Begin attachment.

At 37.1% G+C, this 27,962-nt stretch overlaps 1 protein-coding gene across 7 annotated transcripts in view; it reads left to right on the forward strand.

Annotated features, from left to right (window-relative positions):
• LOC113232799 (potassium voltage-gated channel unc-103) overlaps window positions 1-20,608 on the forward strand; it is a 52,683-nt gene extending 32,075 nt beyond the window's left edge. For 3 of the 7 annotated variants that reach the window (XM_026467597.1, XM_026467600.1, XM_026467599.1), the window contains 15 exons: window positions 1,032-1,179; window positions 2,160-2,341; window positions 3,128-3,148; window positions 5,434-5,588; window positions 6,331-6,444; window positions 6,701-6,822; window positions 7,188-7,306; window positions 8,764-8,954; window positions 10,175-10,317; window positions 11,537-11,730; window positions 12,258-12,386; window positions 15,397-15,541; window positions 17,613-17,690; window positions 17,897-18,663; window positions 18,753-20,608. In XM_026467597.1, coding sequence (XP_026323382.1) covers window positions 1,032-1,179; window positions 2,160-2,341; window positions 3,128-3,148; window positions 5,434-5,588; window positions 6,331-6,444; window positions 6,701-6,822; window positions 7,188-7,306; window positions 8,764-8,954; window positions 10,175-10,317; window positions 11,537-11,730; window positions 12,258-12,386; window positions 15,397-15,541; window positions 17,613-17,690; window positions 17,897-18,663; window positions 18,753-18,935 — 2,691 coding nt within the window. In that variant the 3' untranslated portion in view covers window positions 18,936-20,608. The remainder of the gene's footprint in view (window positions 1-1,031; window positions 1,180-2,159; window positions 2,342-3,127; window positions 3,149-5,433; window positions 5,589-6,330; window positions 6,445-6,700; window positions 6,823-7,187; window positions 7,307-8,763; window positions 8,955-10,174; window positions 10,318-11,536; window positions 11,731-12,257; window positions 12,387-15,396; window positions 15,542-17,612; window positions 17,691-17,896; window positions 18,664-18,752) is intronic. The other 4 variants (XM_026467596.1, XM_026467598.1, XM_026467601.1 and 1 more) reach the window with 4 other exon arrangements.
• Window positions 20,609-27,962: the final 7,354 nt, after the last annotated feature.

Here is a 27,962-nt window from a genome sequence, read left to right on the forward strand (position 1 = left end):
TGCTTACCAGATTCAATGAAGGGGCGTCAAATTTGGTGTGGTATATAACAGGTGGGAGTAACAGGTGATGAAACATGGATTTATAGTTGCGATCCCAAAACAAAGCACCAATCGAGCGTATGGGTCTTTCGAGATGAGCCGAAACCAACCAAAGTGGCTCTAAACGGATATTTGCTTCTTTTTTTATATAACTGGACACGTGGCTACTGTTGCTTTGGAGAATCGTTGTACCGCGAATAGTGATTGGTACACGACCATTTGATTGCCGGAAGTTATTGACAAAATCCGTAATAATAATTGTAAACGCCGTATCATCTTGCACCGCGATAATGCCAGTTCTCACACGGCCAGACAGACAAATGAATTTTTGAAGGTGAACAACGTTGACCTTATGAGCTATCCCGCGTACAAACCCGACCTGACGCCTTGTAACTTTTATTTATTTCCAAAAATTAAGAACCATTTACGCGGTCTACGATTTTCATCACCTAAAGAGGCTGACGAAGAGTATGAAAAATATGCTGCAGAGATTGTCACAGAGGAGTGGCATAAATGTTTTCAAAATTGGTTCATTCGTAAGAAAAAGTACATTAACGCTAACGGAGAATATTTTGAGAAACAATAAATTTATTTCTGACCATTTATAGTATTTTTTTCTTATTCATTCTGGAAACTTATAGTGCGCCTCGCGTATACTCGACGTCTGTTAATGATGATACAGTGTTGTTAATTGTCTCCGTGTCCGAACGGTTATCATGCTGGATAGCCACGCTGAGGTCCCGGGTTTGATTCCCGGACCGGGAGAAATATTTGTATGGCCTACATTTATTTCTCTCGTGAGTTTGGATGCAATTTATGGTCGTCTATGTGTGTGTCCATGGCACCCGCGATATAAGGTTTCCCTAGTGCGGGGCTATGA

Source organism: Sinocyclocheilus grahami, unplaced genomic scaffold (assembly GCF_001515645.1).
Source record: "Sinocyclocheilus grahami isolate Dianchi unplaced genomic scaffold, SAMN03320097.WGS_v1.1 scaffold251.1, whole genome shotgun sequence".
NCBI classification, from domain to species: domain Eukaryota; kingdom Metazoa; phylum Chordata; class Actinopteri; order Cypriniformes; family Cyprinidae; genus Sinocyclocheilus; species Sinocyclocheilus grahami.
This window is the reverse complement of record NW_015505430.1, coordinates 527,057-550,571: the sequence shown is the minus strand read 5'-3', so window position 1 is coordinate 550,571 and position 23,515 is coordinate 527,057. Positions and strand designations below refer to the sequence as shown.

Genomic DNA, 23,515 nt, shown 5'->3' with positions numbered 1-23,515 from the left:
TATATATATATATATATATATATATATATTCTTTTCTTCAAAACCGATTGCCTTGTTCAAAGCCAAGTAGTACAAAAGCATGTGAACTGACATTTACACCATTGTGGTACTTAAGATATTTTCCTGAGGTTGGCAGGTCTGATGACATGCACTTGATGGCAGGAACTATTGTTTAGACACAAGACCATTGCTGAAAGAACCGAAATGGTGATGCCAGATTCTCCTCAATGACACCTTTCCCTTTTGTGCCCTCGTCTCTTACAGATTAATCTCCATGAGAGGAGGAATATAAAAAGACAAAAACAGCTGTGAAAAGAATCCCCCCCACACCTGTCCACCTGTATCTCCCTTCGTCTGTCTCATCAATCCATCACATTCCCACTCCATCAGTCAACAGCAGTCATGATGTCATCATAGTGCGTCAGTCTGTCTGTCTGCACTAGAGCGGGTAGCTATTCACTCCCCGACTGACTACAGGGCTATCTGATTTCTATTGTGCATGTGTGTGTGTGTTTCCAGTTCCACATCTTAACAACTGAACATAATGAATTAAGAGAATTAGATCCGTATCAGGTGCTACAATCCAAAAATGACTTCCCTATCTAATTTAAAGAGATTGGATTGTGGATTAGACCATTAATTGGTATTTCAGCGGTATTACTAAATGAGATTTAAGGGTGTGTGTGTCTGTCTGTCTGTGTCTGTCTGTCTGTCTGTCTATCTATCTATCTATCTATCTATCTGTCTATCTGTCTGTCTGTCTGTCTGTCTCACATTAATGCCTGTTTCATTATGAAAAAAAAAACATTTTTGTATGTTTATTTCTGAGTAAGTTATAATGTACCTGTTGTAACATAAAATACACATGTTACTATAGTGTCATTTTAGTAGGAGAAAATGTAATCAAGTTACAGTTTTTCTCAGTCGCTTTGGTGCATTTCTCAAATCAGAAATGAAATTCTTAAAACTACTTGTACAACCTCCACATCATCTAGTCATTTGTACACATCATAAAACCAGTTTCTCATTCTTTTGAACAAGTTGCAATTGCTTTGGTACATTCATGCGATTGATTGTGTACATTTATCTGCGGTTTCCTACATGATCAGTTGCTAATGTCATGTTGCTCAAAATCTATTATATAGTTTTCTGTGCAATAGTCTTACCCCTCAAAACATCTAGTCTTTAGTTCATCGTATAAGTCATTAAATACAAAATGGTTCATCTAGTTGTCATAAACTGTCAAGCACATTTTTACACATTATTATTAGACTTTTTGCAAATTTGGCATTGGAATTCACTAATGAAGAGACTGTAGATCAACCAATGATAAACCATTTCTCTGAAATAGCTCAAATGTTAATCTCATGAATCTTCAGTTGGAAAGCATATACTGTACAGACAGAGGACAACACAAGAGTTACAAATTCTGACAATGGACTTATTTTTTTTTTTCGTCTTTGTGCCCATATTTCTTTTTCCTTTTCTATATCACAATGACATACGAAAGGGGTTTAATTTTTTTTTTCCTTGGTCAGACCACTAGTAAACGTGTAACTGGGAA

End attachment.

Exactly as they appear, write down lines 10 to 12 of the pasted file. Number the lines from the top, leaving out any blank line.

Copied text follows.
This window is the reverse complement of record NW_015505430.1, coordinates 527,057-550,571: the sequence shown is the minus strand read 5'-3', so window position 1 is coordinate 550,571 and position 23,515 is coordinate 527,057. Positions and strand designations below refer to the sequence as shown.

Genomic DNA, 23,515 nt, shown 5'->3' with positions numbered 1-23,515 from the left:
TATATATATATATATATATATATATATATTCTTTTCTTCAAAACCGATTGCCTTGTTCAAAGCCAAGTAGTACAAAAGCATGTGAACTGACATTTACACCATTGTGGTACTTAAGATATTTTCCTGAGGTTGGCAGGTCTGATGACATGCACTTGATGGCAGGAACTATTGTTTAGACACAAGACCATTGCTGAAAGAACCGAAATGGTGATGCCAGATTCTCCTCAATGACACCTTTCCCTTTTGTGCCCTCGTCTCTTACAGATTAATCTCCATGAGAGGAGGAATATAAAAAGACAAAAACAGCTGTGAAAAGAATCCCCCCCACACCTGTCCACCTGTATCTCCCTTCGTCTGTCTCATCAATCCATCACATTCCCACTCCATCAGTCAACAGCAGTCATGATGTCATCATAGTGCGTCAGTCTGTCTGTCTGCACTAGAGCGGGTAGCTATTCACTCCCCGACTGACTACAGGGCTATCTGATTTCTATTGTGCATGTGTGTGTGTGTTTCCAGTTCCACATCTTAACAACTGAACATAATGAATTAAGAGAATTAGATCCGTATCAGGTGCTACAATCCAAAAATGACTTCCCTATCTAATTTAAAGAGATTGGATTGTGGATTAGACCATTAATTGGTATTTCAGCGGTATTACTAAATGAGATTTAAGGGTGTGTGTGTCTGTCTGTCTGTGTCTGTCTGTCTGTCTGTCTATCTATCTATCTATCTATCTATCTGTCTATCTGTCTGTCTGTCTGTCTGTCTCACATTAATGCCTGTTTCATTATGAAAAAAAAAACATTTTTGTATGTTTATTTCTGAGTAAGTTATAATGTACCTGTTGTAACATAAAATACACATGTTACTATAGTGTCATTTTAGTAGGAGAAAATGTAATCAAGTTACAGTTTTTCTCAGTCGCTTTGGTGCATTTCTCAAATCAGAAATGAAATTCTTAAAACTACTTGTACAACCTCCACATCATCTAGTCATTTGTACACATCATAAAACCAGTTTCTCATTCTTTTGAACAAGTTGCAATTGCTTTGGTACATTCATGCGATTGATTGTGTACATTTATCTGCGGTTTCCTACATGATCAGTTGCTAATGTCATGTTGCTCAAAATCTATTATATAGTTTTCTGTGCAATAGTCTTACCCCTCAAAACATCTAGTCTTTAGTTCATCGTATAAGTCATTAAATACAAAATGGTTCATCTAGTTGTCATAAACTGTCAAGCACATTTTTACACATTATTATTAGACTTTTTGCAAATTTGGCATTGGAATTCACTAATGAAGAGACTGTAGATCAACCAATGATAAACCATTTCTCTGAAATAGCTCAAATGTTAATCTCATGAATCTTCAGTTGGAAAGCATATACTGTACAGACAGAGGACAACACAAGAGTTACAAATTCTGACAATGGACTTATTTTTTTTTTTCGTCTTTGTGCCCATATTTCTTTTTCCTTTTCTATATCACAATGACATACGAAAGGGGTTTAATTTTTTTTTTCCTTGGTCAGACCACTAGTAAACGTGTAACTGGGAA